China boasts the world’s longest high-speed rail network, with 18,000 miles (29,000 km) of high speed rail service. China also encompasses the world’s fastest trains, traveling anywhere between 150 mph -217 mph (250-350 KPH). Since the beginning of the 20th century, Chinese high-speed rail has developed rapidly. Astonishingly, in 2007, there was one high-speed rail corridor in the Northeast of China, however, the rail network has grown exponentially in subsequent years.

Between 2005-2006, when high-speed rail was beginning to come to fruition, many Chinese manufacturers sought to build high-speed train sets domestically, such as the DJJ2 or “China Star”, which reached a top speed of 199 mph (321KPH). Although fast, the DJJ2 and other domestic designs proved unreliable, thus, Chinese officials searched abroad for a suitable train. The proven Japanese Shinkansen design was considered, however, due to political disputes, and the desire to build the trains domestically, other options were considered.

Therefore, the decision was solidified to contract outside builders, however, the trains were to be assembled in China. Siemens, Bombardier, Alstom, and Kawasaki were contracted to construct the train sets, each being rewarded a contract for a certain number of trains. However, engineers associated with CRH began developing reliable components, once supplied by foreign companies, therefore, construction of high-speed train sets began commencing domestically at the state owned CRRC Corporation. These efforts resulted in the CRH380A train set, which entered service in 2010.

In addition to conventional rail services, China is also home to the world’s only revenue generating Maglev train, which carries passengers from Pudong International Airport-Longyang Road station in Shanghai. Traveling at speeds of up to 268 mph (431 km/h), the Maglev completes the 18.95 mile (30.5 km/h) journey in just 8 minutes. Furthermore, the train can accelerate to 217 mph (350 km/h) in just two minutes!

Extensions of the line reaching Hangzhou have been discussed, however, due to the immense cost of construction and maintenance, a conventional high-speed railway was constructed instead.


Speed of Chinese High Speed Trains

DJJ1 146.4 mph (235.6 kp/h)
DJF2 181.9 mph (292.8 kp/h)
DJJ2 199 mph (321 kp/h)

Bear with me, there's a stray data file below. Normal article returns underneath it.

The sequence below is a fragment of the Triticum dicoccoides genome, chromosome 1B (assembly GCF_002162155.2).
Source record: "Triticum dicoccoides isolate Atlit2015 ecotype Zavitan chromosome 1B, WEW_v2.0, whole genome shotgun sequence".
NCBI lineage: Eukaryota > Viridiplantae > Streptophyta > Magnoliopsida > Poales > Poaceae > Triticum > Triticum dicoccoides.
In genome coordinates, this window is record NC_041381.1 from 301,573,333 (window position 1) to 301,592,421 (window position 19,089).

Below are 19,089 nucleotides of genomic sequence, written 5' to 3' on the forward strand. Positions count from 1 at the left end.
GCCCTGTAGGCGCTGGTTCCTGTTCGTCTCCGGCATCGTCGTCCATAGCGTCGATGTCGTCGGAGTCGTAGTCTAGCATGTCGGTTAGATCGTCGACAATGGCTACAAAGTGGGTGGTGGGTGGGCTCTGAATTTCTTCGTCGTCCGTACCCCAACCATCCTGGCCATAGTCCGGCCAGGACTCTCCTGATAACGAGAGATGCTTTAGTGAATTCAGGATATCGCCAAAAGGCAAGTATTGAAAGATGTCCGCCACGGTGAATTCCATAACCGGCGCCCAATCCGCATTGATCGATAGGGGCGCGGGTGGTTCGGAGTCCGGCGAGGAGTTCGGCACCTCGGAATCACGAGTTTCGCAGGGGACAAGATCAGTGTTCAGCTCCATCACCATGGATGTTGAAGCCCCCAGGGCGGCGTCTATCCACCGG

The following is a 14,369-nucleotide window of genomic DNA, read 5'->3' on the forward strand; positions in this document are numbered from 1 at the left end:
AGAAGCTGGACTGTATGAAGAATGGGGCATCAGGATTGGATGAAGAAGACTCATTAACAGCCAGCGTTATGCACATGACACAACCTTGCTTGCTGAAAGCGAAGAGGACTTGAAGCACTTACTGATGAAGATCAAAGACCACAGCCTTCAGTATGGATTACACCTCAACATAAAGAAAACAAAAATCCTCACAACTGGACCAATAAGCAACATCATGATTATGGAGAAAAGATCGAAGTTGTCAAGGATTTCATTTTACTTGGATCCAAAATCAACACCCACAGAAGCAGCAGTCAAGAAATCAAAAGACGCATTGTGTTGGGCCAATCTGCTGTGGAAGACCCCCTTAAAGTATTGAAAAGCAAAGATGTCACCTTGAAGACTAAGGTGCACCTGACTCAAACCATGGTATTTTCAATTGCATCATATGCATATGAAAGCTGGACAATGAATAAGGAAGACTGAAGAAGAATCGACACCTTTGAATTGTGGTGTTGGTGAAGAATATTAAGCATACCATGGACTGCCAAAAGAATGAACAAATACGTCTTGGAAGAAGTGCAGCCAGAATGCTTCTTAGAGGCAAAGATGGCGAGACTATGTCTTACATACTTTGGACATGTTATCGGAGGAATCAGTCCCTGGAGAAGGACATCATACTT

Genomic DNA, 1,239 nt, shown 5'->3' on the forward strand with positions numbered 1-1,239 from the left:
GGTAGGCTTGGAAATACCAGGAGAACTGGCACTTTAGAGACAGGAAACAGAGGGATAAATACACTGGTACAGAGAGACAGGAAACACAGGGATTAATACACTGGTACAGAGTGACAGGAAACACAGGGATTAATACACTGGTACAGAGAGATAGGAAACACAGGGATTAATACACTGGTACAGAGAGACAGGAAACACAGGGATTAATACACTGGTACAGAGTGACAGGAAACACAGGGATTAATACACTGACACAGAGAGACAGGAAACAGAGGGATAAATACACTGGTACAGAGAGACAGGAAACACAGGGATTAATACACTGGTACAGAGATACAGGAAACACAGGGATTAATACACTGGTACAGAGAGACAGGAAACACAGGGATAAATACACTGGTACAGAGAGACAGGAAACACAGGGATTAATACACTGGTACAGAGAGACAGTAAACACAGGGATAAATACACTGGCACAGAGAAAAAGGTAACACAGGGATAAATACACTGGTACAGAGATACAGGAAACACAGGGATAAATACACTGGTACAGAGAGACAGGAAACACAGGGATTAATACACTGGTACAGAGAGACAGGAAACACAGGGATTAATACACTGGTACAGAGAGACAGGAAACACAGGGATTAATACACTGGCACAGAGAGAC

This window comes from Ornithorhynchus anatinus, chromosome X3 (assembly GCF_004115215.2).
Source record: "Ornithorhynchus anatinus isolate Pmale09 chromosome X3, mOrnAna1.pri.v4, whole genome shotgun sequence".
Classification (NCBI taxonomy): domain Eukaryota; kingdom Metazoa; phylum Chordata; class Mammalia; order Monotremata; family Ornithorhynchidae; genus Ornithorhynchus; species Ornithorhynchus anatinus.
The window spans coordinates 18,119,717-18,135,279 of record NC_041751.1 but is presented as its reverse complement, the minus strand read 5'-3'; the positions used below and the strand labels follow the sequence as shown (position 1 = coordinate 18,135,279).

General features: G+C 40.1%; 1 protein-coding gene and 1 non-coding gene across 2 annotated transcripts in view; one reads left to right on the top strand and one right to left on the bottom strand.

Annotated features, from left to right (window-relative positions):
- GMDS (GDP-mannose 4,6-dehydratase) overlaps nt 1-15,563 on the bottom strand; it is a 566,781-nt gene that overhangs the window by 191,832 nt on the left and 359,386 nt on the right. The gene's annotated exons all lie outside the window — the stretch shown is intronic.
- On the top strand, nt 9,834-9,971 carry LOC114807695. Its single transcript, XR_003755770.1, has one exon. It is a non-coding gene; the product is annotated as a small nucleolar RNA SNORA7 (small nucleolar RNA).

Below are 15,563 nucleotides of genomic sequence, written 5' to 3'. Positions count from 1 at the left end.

CRH1 155 mph (250 kp/h)
CRH380D 236 mph (380 (kp/h)
CRH2 155 mph (250 km/h)

Stage 1: 217 mph (350 kp/h)

Stage 2: 236 mph (380 kp/h)

CRH3 CRH3C: 217 mph (350 kp/h)

CRH380B, CRH380BL, CRH380CL: 236 mph (380 kp/h)

CRH5 155 mph (250 kp/h)

France’s TGV

Upon the commencement of Japan’s Shinkansen in 1964, the idea of high-speed rail began to gain feasibility. Beginning in 1981, France unveiled its first TGV line the Sud-Est line, connecting Paris with the suburbs of Lyon. The TGV came to fruition after prior experiments in the 1960s and 70s, including the infamous Aerotrain, which reached speeds of up to 267.4 mph (430.4 kp/h), which was unprecedented during this time. With the announcement of the TGV in September 1975, interest in the Aerotrain began to fade, in favor of a conventional high-speed rail system.

Paul Harvey

The TGV is known for its world class speed, and breaking the speed record for conventional train in 2007, when a modified TGV Duplex, built by Alstom, reached 357.2 mph (574.8 kp/h) on April 3, 2007. Furthermore, the TGV holds the record for the quickest scheduled passenger train, averaging 173.6 mph (279.4 kp/h). Similar to Japan’s Shinkansen, the TGV’s reputation for safety is well demonstrated, as there have been zero fatalities on a revenue service throughout its decades of service.

Interestingly, the speed of the TGV was not reserved just for passenger transport. Beginning in 1984, special train sets designed for transporting mail were placed into service, sponsored by French mail carrier “La Poste”. This service proved to be the fastest cargo train in the world, traveling at speeds of up to 168 mph (270 kp/h). However, in 2015, due to logistical modifications being carried out at La Poste, the mail services have been transferred to road instead of rail, being transported by truck.

TGV Sud-Est 168 mph (270 kp/h)

Rebuilt: 186 mph (300kp/h)

TGV Atlantique 190 mph (300 kp/h)
TGV Reseau 200 mph (320 kp/h)
TGV TMST 190 mph (300 kp/h)
TGV Duplex 200 mph (320 kp/h)
Thalys PBKA 190 mph (300 kp/h)
TGV POS 200 mph (320 kp/h)
Euroduplex 200 mph (320 kp/h)


Lifelong Rail Enthusiast and Owner of Worldwide Rails